A series of events and activities had been organised to mark the sesquicentenary anniversary. For those who celebrated there was a parade, a sailing regatta and a lawn bowls tournament. One of the feature events of the day was a re-enactment of the arrival of the First Fleet. A group of Aboriginal men from Menindee, in far-west New South Wales, were brought to Sydney to act in the role of the original Eora peoples of Port Jackson. Those who mourned and had little reason to celebrate were kept waiting until the parade passed by. With the sesquicentenary parade delaying the marchers for so long, the meeting did not start until 1.30 pm. Jack Patten chaired the meeting. Some of the other people attending the conference were Margaret Tucker, Selina Patten (Jack’s wife), Pearl Gibbs, Jack Johnson, Mrs F.
Only four non-aboriginal people were allowed, two policemen as well as Russell Clark from Man magazine and P R Stephensen. Mr. William Cooper: a Koorie's protest against the Nazis. On 6 December 1938 —almost 80 years ago— during a warm summer evening in Melbourne one man led a protest in an attempt to protect a discriminated against, marginalised peoples on the other side of the world.
A protest was truly ahead of its time in its courage and foresight. Exploring Democracy · William Cooper · Museum of Australian Democracy at Old Parliament House. William Cooper. William Cooper (1861?
-1941), Aboriginal leader, was born in Yorta Yorta tribal territory about the junction of the Murray and Goulburn rivers, fifth of the eight children of Kitty Lewis; his father was James Cooper, labourer. The Atkinson/Cooper family, with Kitty's mother Maria, settled at the Mologa Mission established in 1874 by Daniel Matthews. William was one of many workers forcibly retained by the Moira and Ulupna station managers, and was later sent to the Melbourne home of Sir John O'Shanassy as coachman. He worked as shearer and handyman for pastoral employers for much of his life, because the Maloga Mission and the near-by government-funded Cummeragunja (Cumeroogunga) Aboriginal Station required able-bodied men to earn wages to support their dependents.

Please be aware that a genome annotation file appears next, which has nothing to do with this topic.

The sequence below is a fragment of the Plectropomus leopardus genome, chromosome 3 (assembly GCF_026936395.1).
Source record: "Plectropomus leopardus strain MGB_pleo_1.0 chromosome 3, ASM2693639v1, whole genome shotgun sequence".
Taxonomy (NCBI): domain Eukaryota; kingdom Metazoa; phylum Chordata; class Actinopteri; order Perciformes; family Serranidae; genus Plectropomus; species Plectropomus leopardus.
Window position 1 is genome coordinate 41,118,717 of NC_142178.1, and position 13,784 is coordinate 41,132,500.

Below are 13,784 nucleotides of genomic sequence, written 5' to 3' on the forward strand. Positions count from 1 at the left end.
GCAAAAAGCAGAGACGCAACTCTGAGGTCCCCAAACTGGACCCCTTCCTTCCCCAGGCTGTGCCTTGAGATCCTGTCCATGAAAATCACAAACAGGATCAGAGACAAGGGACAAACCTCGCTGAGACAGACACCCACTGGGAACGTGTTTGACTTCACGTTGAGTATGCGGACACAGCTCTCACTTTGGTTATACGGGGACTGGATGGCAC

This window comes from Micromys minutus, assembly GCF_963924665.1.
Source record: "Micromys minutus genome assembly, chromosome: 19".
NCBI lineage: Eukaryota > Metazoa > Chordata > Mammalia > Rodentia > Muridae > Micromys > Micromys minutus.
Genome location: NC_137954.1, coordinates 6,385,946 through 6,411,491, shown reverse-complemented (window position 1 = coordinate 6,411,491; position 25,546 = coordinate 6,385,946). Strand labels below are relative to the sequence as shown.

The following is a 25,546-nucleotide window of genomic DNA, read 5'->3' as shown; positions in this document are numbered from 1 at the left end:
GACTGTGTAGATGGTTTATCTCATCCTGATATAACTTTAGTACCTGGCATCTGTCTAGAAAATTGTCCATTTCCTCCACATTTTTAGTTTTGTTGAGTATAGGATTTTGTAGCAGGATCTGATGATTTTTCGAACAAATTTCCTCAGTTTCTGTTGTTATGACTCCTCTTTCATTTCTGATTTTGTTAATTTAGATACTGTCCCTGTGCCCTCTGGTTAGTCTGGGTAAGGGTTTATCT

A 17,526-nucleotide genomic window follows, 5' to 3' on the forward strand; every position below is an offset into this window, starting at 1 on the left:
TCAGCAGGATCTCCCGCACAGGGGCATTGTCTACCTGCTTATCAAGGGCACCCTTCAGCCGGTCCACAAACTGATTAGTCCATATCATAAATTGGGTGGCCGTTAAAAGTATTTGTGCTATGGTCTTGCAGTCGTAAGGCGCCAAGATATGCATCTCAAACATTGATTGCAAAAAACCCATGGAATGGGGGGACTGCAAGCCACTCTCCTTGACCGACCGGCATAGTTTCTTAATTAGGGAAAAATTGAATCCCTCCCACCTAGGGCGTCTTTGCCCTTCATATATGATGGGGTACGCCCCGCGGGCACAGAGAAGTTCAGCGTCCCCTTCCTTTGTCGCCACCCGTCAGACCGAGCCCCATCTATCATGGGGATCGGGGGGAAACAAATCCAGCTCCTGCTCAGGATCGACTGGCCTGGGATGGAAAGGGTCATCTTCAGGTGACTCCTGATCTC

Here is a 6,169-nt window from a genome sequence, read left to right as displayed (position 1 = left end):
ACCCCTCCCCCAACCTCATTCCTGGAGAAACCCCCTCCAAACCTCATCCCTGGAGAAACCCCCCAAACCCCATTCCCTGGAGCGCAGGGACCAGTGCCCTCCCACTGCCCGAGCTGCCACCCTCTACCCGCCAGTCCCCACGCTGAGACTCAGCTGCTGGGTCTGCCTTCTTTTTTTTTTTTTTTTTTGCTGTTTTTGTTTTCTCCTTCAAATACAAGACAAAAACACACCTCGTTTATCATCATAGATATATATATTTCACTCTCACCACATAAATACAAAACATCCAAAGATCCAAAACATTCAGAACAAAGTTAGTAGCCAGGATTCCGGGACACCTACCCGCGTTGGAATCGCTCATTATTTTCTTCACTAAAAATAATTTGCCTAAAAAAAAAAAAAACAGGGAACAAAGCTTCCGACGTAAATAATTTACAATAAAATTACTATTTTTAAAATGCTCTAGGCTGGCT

Cooper had attended adult literacy classes; he read widely and wrote a good letter. Citation details This article has been amended since its original publication. Walking Together. One Blood: 80 years since William Cooper's protest - AWAYE! - ABC Radio National (Australian Broadcasting Corporation) Honour Roll. National Archives of Australia and Archives NZ. To remove and protect.
Legislations The state and territory government legislation on this website was originally compiled for the Bringing Them Home Report in documenting "the strength and struggles of many thousands of Aboriginal and Torres Strait Islander people affected by forcible removal"¹.
The laws commence from the early nineteenth century through to modern times. The laws either applied specifically to Aboriginal children or were general child welfare/adoption laws. Many of the specific laws cover far more than forced removal of Aboriginal children. The Acts gave a Board or agency (the Government Protector) comprehensive powers to regulate every aspect of Aboriginal people’s lives – from whether they lived on reserves, worked, had wages and entitlements withheld (now known as Stolen Wages), owned land, to their personal relationships and contact with family and community.
Protection Reports More states will be added as they are digitised. Report / Maloga Aboriginal Mission School.